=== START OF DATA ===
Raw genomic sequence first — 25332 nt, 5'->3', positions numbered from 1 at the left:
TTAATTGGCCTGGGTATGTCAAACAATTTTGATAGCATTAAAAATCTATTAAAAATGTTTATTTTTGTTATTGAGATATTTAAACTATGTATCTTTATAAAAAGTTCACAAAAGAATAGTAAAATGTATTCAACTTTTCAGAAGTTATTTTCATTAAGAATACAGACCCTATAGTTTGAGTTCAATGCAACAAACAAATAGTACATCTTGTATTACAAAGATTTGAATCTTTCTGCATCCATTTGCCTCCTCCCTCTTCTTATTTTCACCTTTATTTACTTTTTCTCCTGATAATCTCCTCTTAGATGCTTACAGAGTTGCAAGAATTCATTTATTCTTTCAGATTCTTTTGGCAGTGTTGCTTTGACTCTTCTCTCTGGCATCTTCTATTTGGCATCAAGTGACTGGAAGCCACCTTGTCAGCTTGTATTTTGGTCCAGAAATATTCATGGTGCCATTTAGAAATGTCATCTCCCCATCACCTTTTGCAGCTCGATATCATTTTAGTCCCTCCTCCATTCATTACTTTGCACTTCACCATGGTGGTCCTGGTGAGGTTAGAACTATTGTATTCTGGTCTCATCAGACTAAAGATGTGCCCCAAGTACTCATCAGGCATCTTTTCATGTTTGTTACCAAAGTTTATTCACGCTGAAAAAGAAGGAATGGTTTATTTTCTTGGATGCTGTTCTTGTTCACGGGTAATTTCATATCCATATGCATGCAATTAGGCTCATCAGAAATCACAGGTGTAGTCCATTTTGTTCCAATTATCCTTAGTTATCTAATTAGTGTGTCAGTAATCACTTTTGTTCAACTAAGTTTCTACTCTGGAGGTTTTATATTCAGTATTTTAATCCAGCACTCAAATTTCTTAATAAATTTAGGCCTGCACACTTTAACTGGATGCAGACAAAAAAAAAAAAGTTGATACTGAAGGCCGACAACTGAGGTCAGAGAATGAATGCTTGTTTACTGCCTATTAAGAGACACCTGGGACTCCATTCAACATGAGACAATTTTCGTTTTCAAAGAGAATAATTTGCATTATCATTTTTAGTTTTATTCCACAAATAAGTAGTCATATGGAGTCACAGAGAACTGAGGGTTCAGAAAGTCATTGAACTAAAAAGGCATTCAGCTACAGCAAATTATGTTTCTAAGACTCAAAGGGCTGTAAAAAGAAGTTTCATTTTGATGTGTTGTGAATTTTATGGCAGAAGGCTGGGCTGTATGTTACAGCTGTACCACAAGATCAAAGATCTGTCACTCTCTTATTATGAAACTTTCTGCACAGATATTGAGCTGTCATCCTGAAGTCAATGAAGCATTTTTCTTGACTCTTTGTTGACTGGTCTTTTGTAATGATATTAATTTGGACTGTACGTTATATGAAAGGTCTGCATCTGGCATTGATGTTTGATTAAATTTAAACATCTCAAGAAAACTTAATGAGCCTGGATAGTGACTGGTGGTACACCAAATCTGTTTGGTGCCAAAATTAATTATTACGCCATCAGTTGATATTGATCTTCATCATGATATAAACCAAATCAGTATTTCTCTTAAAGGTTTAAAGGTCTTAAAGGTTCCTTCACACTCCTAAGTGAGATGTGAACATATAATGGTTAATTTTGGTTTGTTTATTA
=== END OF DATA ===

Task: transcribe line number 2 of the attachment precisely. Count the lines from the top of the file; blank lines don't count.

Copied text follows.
TTAATTGGCCTGGGTATGTCAAACAATTTTGATAGCATTAAAAATCTATTAAAAATGTTTATTTTTGTTATTGAGATATTTAAACTATGTATCTTTATAAAAAGTTCACAAAAGAATAGTAAAATGTATTCAACTTTTCAGAAGTTATTTTCATTAAGAATACAGACCCTATAGTTTGAGTTCAATGCAACAAACAAATAGTACATCTTGTATTACAAAGATTTGAATCTTTCTGCATCCATTTGCCTCCTCCCTCTTCTTATTTTCACCTTTATTTACTTTTTCTCCTGATAATCTCCTCTTAGATGCTTACAGAGTTGCAAGAATTCATTTATTCTTTCAGATTCTTTTGGCAGTGTTGCTTTGACTCTTCTCTCTGGCATCTTCTATTTGGCATCAAGTGACTGGAAGCCACCTTGTCAGCTTGTATTTTGGTCCAGAAATATTCATGGTGCCATTTAGAAATGTCATCTCCCCATCACCTTTTGCAGCTCGATATCATTTTAGTCCCTCCTCCATTCATTACTTTGCACTTCACCATGGTGGTCCTGGTGAGGTTAGAACTATTGTATTCTGGTCTCATCAGACTAAAGATGTGCCCCAAGTACTCATCAGGCATCTTTTCATGTTTGTTACCAAAGTTTATTCACGCTGAAAAAGAAGGAATGGTTTATTTTCTTGGATGCTGTTCTTGTTCACGGGTAATTTCATATCCATATGCATGCAATTAGGCTCATCAGAAATCACAGGTGTAGTCCATTTTGTTCCAATTATCCTTAGTTATCTAATTAGTGTGTCAGTAATCACTTTTGTTCAACTAAGTTTCTACTCTGGAGGTTTTATATTCAGTATTTTAATCCAGCACTCAAATTTCTTAATAAATTTAGGCCTGCACACTTTAACTGGATGCAGACAAAAAAAAAAAAGTTGATACTGAAGGCCGACAACTGAGGTCAGAGAATGAATGCTTGTTTACTGCCTATTAAGAGACACCTGGGACTCCATTCAACATGAGACAATTTTCGTTTTCAAAGAGAATAATTTGCATTATCATTTTTAGTTTTATTCCACAAATAAGTAGTCATATGGAGTCACAGAGAACTGAGGGTTCAGAAAGTCATTGAACTAAAAAGGCATTCAGCTACAGCAAATTATGTTTCTAAGACTCAAAGGGCTGTAAAAAGAAGTTTCATTTTGATGTGTTGTGAATTTTATGGCAGAAGGCTGGGCTGTATGTTACAGCTGTACCACAAGATCAAAGATCTGTCACTCTCTTATTATGAAACTTTCTGCACAGATATTGAGCTGTCATCCTGAAGTCAATGAAGCATTTTTCTTGACTCTTTGTTGACTGGTCTTTTGTAATGATATTAATTTGGACTGTACGTTATATGAAAGGTCTGCATCTGGCATTGATGTTTGATTAAATTTAAACATCTCAAGAAAACTTAATGAGCCTGGATAGTGACTGGTGGTACACCAAATCTGTTTGGTGCCAAAATTAATTATTACGCCATCAGTTGATATTGATCTTCATCATGATATAAACCAAATCAGTATTTCTCTTAAAGGTTTAAAGGTCTTAAAGGTTCCTTCACACTCCTAAGTGAGATGTGAACATATAATGGTTAATTTTGGTTTGTTTATTA